Brighouse And The End Of The American Civil War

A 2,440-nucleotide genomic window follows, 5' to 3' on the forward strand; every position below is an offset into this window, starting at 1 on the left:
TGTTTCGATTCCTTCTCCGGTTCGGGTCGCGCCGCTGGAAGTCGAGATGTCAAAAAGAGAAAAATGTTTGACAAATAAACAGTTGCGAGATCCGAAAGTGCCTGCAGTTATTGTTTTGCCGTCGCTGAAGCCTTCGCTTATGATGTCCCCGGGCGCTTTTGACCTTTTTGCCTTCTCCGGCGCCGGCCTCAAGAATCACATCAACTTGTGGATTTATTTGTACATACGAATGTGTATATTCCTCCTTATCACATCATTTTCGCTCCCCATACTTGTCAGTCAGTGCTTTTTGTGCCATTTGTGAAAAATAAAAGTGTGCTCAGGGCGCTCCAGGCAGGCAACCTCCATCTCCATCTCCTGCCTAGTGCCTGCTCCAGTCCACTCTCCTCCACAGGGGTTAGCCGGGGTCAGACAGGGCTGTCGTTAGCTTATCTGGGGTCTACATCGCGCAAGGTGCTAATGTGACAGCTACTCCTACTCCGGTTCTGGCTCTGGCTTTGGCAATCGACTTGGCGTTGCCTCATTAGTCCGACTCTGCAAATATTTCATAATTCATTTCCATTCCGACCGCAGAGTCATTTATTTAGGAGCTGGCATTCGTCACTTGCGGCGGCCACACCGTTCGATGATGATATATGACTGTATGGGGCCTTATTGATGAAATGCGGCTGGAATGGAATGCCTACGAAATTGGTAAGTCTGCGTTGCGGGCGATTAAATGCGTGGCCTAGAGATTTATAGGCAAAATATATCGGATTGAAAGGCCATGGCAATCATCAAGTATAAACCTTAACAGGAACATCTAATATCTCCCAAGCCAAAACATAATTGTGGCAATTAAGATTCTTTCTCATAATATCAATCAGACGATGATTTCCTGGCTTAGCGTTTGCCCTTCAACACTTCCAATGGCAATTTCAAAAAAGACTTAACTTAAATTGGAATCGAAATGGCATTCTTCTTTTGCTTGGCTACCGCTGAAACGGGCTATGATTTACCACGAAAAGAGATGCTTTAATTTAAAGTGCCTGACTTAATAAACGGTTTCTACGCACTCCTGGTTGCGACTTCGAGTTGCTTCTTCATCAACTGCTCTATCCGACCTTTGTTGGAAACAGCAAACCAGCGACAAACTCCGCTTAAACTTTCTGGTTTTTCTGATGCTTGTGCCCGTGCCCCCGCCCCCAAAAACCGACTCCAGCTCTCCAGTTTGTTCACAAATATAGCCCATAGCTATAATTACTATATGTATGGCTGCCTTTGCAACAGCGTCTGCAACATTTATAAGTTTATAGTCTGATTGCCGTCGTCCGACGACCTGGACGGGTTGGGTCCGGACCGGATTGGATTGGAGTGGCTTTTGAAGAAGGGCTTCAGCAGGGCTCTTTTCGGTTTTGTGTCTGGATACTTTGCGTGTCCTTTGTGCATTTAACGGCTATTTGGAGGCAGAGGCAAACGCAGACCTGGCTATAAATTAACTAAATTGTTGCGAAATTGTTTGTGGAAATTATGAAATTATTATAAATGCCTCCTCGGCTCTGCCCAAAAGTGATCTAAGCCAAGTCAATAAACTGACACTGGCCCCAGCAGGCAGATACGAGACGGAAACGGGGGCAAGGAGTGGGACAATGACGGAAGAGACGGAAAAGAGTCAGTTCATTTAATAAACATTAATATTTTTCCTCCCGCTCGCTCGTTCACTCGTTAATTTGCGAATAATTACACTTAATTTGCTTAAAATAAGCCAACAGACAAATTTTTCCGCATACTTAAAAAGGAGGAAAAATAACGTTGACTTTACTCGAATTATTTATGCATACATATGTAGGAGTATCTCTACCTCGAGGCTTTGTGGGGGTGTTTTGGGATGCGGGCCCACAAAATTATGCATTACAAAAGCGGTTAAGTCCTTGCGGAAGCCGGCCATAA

The last of the four photographs from Brighouse back in the 1960s shows the busy pavements of Bethel Street with the unmistakable facade of the Prince of Wales Pub (now The Old Ship) in the background. The renaming of pubs is normally a retrograde process, but in the case of the Prince of Wales / Old Ship, there is an element of justification. The present building, which dates from 1926/27, occupies the site of a former public house called the Tap and Spile (as logical name for a pub as you could ever hope to find), but when it was rebuilt in 1927, it was re-named “The Prince of Wales”. Whether it was named in honour of the then Prince of Wales (who was later to become – albeit briefly – King Edward VIII) I am not sure. It didn’t become the Old Ship until early in the present century, although the rationale for the name dates back to the rebuilding in the 1920s. There has always been quite a fad for incorporating the timbers of old warships into public houses (the White Beare in Norwood Green provides a perfect 16th century example of this), and in the 1920s, the brewery were lucky enough to buy up some of the timbers of HMS Donegal, which had just been broken up in Portsmouth. The Donegal (built in 1858) had a pretty routine life as a ship of the line, transporting troops here and there and serving time as part of the Royal Navy’s Torpedo School, but she did have one moment of glory back in 1865 when she was undertaking coastguard duties off the Lancashire coast. Whilst there she was the scene of the last surrender of the American Civil War, when she took the surrender of the Confederate ship CSS Shenandoah. Quite why the last surrender of the American Civil War took place within what are now the timbers of a Brighouse pub is a tale worth telling only in the confines of a Brighouse pub with a good supply of beer to hand.